Ted Cruz pitching DC school voucher program
WASHINGTON - Currently in Washington D.C., school choice is available in two forms. Students of any economic background can choose to attend a public charter school or there is the DC Opportunity Scholarship program, a federally funded school choice program for low-income students to attend private schools.
Sen. Ted Cruz (R-Texas) has introduced the Educational Freedom Account Act, a new school choice program for families in the District. The program is different because it would be funded by local tax dollars and would be available to every public or charter school student.
Parents would then have access to an education savings account with money in it similar to the amount the District would have spent on that student. The money could then be used on private education as well as other educational needs.
In a press release, the presidential candidate said, "School Choice continues to be the civil rights issue of our era. Each and every child has the right to access a quality education."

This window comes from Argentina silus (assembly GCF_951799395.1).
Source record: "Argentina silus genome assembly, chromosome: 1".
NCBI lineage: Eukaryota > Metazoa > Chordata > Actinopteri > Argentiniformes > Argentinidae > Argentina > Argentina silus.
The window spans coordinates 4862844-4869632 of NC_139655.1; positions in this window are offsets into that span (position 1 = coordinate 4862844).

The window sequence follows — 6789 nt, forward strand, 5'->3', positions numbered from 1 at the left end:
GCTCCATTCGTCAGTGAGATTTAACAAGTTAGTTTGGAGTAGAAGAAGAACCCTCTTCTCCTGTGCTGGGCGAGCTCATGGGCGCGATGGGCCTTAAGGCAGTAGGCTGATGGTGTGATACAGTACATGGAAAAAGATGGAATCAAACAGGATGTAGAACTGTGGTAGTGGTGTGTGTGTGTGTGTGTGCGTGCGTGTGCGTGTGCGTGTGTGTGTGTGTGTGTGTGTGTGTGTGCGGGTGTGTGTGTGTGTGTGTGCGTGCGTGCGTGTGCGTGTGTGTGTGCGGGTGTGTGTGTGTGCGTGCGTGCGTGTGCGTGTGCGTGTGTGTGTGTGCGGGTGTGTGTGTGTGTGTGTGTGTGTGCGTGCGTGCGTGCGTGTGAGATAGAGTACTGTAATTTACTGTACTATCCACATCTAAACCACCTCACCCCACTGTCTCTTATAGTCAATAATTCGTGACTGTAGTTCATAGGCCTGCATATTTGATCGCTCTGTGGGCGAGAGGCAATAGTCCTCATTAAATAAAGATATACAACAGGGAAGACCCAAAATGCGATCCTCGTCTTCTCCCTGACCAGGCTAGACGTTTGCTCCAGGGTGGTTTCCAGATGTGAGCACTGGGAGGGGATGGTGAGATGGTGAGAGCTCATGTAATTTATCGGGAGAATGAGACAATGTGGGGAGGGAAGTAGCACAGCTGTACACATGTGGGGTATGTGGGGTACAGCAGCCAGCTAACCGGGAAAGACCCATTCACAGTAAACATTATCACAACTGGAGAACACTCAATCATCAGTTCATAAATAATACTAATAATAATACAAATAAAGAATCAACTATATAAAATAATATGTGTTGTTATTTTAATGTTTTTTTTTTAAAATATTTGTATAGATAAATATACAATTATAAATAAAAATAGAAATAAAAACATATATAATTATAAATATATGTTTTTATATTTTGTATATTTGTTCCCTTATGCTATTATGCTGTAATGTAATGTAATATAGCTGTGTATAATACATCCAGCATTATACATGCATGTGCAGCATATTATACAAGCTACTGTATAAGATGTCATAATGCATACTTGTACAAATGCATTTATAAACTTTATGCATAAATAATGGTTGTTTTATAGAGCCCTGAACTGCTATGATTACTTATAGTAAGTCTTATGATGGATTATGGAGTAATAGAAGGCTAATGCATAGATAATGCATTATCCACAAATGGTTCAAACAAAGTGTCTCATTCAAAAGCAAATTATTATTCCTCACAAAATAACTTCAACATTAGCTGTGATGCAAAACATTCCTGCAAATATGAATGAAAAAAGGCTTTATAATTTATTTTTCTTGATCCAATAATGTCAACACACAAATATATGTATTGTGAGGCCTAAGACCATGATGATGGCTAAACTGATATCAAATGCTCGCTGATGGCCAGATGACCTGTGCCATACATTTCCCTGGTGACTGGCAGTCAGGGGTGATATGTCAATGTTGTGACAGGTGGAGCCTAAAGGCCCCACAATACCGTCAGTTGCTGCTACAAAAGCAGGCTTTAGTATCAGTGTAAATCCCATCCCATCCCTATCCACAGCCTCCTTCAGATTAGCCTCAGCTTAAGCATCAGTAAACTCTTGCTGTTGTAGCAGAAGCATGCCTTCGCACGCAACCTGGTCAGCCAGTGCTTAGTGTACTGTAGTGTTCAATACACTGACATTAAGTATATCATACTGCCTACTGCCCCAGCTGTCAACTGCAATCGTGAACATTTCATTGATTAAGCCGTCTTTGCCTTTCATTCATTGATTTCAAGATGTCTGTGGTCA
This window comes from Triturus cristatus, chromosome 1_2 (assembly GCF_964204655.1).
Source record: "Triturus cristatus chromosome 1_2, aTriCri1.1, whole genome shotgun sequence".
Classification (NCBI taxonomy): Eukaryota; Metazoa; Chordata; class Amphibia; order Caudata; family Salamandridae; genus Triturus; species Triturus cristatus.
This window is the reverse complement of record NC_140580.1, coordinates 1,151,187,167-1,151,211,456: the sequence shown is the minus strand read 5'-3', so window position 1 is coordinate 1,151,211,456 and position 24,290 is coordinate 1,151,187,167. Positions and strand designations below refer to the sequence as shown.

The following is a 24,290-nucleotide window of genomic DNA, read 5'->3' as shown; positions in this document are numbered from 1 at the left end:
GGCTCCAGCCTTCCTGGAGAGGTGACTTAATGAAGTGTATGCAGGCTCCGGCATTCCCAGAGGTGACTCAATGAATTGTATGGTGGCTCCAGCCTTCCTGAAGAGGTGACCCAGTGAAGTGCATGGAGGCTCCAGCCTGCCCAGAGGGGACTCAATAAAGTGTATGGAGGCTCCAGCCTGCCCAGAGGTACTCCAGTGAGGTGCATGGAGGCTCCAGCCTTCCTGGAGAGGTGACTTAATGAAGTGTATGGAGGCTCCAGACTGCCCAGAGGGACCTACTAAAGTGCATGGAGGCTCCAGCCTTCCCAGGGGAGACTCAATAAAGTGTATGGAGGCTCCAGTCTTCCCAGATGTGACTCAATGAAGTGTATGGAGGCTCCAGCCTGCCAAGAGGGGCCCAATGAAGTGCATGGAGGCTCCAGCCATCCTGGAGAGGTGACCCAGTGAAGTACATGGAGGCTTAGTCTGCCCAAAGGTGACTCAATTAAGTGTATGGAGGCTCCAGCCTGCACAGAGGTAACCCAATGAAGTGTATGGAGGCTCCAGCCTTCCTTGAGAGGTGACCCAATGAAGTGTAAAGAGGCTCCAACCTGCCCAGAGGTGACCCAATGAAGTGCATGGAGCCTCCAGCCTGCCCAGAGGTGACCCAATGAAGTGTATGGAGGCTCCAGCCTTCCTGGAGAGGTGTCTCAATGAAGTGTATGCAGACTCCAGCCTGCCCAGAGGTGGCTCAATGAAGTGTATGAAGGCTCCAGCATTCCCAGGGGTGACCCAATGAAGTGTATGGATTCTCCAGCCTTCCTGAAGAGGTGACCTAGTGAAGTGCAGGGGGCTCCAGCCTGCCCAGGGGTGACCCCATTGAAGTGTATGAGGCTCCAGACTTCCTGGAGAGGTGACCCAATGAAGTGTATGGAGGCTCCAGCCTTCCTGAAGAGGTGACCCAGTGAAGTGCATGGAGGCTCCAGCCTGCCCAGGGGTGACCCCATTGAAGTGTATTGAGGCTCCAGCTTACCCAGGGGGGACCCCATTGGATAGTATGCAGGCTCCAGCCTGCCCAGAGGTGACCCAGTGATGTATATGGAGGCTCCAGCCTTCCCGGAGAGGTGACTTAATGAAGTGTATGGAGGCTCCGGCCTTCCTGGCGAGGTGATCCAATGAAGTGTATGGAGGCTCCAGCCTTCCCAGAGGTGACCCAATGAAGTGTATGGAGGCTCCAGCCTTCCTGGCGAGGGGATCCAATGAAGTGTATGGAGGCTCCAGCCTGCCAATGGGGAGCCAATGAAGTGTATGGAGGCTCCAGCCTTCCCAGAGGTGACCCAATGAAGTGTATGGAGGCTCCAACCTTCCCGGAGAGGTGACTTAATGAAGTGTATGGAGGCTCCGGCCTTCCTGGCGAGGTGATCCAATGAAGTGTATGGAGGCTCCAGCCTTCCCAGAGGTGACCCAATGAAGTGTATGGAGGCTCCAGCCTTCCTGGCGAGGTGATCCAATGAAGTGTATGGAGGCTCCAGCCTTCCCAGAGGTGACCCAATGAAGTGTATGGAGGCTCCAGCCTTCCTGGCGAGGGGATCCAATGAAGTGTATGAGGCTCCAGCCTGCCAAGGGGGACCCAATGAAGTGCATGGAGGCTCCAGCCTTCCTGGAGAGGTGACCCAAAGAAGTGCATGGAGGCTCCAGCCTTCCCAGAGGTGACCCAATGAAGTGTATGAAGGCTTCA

FOX 5 spoke with Matt Frendewey of the American Federation for Children, a non-partisan organization that lobbies for school choice programs nationwide. His organization was heavily involved with the passage of the DC Opportunity Act. While he appreciates any effort to create access to school choice, which Sen. Cruz's bill does do, his goal right now is to see the DC Opportunity Act continue in the District.
"At the end of the day, our focus is trying to break down the barriers that exist to help a family get their child into a school of their choice," said Frendewey. "Our focus, really in D.C., is to reauthorize the existing program."
We reached out to the Mayor Muriel Bowser's office for comment. Her spokesperson, Michael Czin, said, "We thought Senator Cruz was running for President, not a seat on the DC Council."
And in case you were wondering about how Americans feel about school choice, a recent poll conducted by Beck Research found that 70 percent of Americans support school choice and 64 percent of voters are more likely to vote for a candidate who favors expanding school choice.